I could rant for hours about authors who had their books bombed with 1-star reviews because of tweet, or supporting what the reviewer considers a problematic person/cause. Often times the reviewer reveals this up front ‘I loved the book but I will no longer support this author because [insert personal reason]’. If this is the case, please remember no. 3. Trust the readers.

7. Bad reviews validate the good ones

It’s good to have bad reviews. Look up any popular book and you’ll see they all share this aspect. A book that solely has positive reviews is likely to appear suspicious to most readers. Why? Because there’s no one size fits all. Readers’ tastes are so diverse that it’s impossible to please everybody. Readers will question the validity of a book’s reviews if they are all positive and wonder if they were paid or written by friends and family. A balanced range of reviews is more trustworthy.

8. Vent in private

If you feel the need to vent about a bad review, that maybe felt like a personal attack, do it in private. By that, I mean talk about it with your friends and family, or your online private group of writers/readers/moms/coffee lovers, etc. But NEVER do it in public. Keep in mind that everything you post on social media is permanent, and even if you delete it, it might still be found in the future. Just remember, if you handle negative reviews poorly, it could really hurt your reputation. Sometimes, it’s even impossible to fix the damage. Is the momentary satisfaction of setting the reviewer straight worth it?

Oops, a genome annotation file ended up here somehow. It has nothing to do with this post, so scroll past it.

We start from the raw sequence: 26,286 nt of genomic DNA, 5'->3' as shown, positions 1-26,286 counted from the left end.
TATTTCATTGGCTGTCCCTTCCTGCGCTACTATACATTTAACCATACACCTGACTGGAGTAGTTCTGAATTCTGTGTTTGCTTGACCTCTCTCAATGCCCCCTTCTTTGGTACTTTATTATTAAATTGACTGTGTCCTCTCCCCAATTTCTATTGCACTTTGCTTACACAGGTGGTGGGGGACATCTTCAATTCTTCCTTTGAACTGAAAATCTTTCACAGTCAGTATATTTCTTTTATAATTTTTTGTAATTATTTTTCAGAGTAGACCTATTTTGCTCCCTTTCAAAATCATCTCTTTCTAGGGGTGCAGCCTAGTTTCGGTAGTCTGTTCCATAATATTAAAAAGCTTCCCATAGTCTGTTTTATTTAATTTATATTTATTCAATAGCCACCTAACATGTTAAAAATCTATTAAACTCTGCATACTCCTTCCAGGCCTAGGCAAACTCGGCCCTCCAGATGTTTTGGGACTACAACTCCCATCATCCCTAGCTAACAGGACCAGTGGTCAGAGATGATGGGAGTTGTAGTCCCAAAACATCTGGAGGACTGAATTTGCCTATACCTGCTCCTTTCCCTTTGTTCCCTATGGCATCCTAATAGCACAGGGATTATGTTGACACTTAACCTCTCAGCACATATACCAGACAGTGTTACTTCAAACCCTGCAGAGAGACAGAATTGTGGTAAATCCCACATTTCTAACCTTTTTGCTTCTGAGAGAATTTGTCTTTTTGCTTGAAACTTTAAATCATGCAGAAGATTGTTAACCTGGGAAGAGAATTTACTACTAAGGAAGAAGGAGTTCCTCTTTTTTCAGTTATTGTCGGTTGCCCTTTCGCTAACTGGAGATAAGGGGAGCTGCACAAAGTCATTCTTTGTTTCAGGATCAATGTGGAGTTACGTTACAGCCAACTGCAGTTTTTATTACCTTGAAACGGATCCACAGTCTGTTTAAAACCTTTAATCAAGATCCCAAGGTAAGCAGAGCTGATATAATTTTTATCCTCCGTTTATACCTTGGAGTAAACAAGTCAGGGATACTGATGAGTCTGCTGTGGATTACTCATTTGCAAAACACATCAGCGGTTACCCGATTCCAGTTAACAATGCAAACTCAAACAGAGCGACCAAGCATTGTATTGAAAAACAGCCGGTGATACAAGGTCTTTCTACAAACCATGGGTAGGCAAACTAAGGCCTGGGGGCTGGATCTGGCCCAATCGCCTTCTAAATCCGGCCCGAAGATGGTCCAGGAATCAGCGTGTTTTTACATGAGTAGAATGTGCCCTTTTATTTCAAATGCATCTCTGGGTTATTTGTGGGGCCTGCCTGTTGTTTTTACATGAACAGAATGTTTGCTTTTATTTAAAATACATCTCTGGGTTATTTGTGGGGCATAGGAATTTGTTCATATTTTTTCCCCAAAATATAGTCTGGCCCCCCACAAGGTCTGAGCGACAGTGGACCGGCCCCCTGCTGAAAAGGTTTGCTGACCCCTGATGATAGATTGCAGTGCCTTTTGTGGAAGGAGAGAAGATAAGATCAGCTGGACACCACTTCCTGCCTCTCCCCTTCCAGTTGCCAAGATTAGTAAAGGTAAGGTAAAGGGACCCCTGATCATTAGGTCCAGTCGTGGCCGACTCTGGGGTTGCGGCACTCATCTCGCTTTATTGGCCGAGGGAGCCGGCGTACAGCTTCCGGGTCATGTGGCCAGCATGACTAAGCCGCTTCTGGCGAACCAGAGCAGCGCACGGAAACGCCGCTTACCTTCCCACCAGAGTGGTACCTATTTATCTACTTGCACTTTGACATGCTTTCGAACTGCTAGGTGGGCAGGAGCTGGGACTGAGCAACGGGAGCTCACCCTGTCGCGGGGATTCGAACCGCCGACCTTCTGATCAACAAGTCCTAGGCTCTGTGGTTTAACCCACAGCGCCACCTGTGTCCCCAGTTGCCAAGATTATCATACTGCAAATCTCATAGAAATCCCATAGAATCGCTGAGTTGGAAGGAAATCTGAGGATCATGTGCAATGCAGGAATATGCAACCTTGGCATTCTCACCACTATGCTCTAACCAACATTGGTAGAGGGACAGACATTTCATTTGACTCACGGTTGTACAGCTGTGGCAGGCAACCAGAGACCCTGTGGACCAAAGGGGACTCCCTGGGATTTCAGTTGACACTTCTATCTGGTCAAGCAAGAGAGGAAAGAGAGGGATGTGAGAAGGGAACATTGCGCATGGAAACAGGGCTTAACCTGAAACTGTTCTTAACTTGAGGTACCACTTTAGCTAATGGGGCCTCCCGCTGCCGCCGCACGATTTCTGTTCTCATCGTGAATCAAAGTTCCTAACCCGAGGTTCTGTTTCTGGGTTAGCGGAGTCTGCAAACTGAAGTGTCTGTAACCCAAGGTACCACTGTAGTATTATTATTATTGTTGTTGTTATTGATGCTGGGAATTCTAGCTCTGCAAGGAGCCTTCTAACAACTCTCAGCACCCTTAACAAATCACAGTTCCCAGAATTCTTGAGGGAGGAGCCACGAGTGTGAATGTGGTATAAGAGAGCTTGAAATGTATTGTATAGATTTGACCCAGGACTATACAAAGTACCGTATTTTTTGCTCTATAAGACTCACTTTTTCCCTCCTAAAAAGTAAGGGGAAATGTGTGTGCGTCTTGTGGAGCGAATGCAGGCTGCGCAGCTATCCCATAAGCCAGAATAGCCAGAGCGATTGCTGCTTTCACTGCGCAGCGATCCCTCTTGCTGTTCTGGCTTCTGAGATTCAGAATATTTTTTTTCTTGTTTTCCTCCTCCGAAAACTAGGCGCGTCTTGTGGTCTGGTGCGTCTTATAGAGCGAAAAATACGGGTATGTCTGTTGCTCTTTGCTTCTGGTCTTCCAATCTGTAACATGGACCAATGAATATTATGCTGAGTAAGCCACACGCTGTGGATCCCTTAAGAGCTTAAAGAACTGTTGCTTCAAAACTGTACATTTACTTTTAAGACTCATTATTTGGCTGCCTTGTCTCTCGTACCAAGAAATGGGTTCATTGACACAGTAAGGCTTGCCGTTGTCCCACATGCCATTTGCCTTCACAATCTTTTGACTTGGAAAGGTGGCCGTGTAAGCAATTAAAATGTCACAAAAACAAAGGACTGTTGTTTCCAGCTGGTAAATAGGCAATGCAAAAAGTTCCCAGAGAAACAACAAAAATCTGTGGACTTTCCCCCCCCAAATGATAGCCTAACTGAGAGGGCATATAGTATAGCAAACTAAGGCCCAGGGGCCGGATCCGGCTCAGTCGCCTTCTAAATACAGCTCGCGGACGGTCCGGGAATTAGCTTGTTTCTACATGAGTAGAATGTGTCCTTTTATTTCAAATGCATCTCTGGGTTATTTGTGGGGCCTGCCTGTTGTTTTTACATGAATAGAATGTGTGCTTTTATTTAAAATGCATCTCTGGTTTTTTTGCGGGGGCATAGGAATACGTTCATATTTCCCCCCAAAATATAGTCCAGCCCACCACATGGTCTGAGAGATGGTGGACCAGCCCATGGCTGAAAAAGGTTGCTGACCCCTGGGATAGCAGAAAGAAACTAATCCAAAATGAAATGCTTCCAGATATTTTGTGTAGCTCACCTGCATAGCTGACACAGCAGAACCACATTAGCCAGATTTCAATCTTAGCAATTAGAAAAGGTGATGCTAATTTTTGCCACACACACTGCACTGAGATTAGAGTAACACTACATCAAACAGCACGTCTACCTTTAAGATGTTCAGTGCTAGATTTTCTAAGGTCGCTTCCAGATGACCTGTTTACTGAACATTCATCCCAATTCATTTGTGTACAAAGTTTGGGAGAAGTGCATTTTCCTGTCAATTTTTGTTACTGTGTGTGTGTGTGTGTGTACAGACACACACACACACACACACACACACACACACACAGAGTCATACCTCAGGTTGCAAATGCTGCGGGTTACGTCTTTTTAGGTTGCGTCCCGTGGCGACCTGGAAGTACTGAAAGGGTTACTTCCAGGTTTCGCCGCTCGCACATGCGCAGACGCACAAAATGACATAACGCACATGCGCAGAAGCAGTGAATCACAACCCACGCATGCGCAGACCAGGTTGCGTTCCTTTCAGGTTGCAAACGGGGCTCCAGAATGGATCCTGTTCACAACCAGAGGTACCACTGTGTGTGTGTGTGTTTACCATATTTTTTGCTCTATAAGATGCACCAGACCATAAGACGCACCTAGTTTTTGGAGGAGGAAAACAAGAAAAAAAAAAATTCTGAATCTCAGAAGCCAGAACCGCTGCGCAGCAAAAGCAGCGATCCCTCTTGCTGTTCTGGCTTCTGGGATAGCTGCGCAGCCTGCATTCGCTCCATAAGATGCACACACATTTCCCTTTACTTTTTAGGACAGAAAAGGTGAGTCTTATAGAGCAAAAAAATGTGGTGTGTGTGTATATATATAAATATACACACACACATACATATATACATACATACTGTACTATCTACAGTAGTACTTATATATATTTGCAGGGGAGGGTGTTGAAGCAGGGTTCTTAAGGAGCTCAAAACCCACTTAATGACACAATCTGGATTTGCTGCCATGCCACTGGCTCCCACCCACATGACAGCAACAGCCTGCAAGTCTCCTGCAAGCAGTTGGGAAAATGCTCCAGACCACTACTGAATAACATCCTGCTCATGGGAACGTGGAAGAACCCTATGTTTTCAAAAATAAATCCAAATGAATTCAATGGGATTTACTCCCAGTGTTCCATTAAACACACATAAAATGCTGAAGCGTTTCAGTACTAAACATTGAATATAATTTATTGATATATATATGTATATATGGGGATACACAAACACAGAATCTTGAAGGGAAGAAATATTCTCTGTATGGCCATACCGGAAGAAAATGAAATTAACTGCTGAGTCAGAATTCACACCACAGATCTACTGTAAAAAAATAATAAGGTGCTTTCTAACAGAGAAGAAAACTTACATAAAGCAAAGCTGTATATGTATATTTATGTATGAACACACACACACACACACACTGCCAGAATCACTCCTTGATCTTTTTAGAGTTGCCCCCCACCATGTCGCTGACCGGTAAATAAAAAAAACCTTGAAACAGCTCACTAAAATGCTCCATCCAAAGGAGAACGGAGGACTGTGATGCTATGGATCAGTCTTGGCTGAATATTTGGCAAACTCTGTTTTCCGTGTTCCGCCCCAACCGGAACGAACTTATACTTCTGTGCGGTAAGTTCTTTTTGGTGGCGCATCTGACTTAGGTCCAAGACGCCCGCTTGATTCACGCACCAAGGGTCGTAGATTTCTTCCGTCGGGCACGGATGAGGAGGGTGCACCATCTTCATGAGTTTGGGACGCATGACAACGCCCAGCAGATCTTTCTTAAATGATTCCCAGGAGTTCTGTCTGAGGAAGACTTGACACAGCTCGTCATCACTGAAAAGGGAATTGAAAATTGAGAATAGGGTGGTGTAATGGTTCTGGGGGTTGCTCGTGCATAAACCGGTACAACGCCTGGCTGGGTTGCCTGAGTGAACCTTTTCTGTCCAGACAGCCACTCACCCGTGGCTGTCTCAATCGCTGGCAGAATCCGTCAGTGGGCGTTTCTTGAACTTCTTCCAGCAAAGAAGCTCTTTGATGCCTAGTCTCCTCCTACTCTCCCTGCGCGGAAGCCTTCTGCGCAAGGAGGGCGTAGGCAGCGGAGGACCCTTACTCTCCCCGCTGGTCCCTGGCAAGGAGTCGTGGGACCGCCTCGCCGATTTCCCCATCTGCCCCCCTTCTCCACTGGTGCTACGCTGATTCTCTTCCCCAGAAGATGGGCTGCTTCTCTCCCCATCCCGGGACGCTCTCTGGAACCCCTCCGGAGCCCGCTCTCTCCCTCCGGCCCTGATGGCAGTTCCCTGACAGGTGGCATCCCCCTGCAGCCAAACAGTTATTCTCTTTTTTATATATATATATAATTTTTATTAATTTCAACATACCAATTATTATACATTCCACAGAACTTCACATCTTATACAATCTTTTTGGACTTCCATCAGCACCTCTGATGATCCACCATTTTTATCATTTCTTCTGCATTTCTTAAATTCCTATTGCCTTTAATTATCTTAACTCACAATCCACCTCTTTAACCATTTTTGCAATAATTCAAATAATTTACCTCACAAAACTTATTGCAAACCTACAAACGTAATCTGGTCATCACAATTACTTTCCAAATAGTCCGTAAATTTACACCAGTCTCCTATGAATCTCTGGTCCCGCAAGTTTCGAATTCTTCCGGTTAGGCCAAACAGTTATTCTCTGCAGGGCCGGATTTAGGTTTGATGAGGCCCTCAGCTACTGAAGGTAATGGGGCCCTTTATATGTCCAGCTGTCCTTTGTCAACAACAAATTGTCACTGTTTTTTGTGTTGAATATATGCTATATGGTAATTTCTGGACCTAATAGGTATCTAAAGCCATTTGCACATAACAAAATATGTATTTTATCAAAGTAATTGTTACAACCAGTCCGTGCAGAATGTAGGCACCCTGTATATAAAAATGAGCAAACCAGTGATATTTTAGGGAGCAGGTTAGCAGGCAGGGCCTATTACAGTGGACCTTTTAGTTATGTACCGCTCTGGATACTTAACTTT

9. Don’t let it get to you

Sometimes reviewers are just brutal. Don’t forget that reviewers are people with various backgrounds. The bad review can sometimes come across as a personal attack. It doesn’t attack the story (not that you’d want that either), but the writer who created it.

At times, I read reviews and feel like asking the reviewer, “Who hurt you? Are you okay?” I assume something in the story (or something the author posted online) triggered the reviewer so much they felt the need to spill vitriol into their review.

10. Check out 1-star reviews of your favorite book

If a bad review for your book is getting you down, try reading the one-star reviews of your favorite books on Amazon for a good laugh. You’ll likely find plenty of them, especially for popular books. This exercise can offer a valuable perspective on the subjectivity of art. It’s essential to remember that not everyone will resonate with every book, even those you consider perfect. Even for books you admire, there can be valid critics.

So, when you encounter a negative review of your own work in the future, take solace in knowing you’re in good company!

*This article was originally published in Illumination's Mirror on Medium.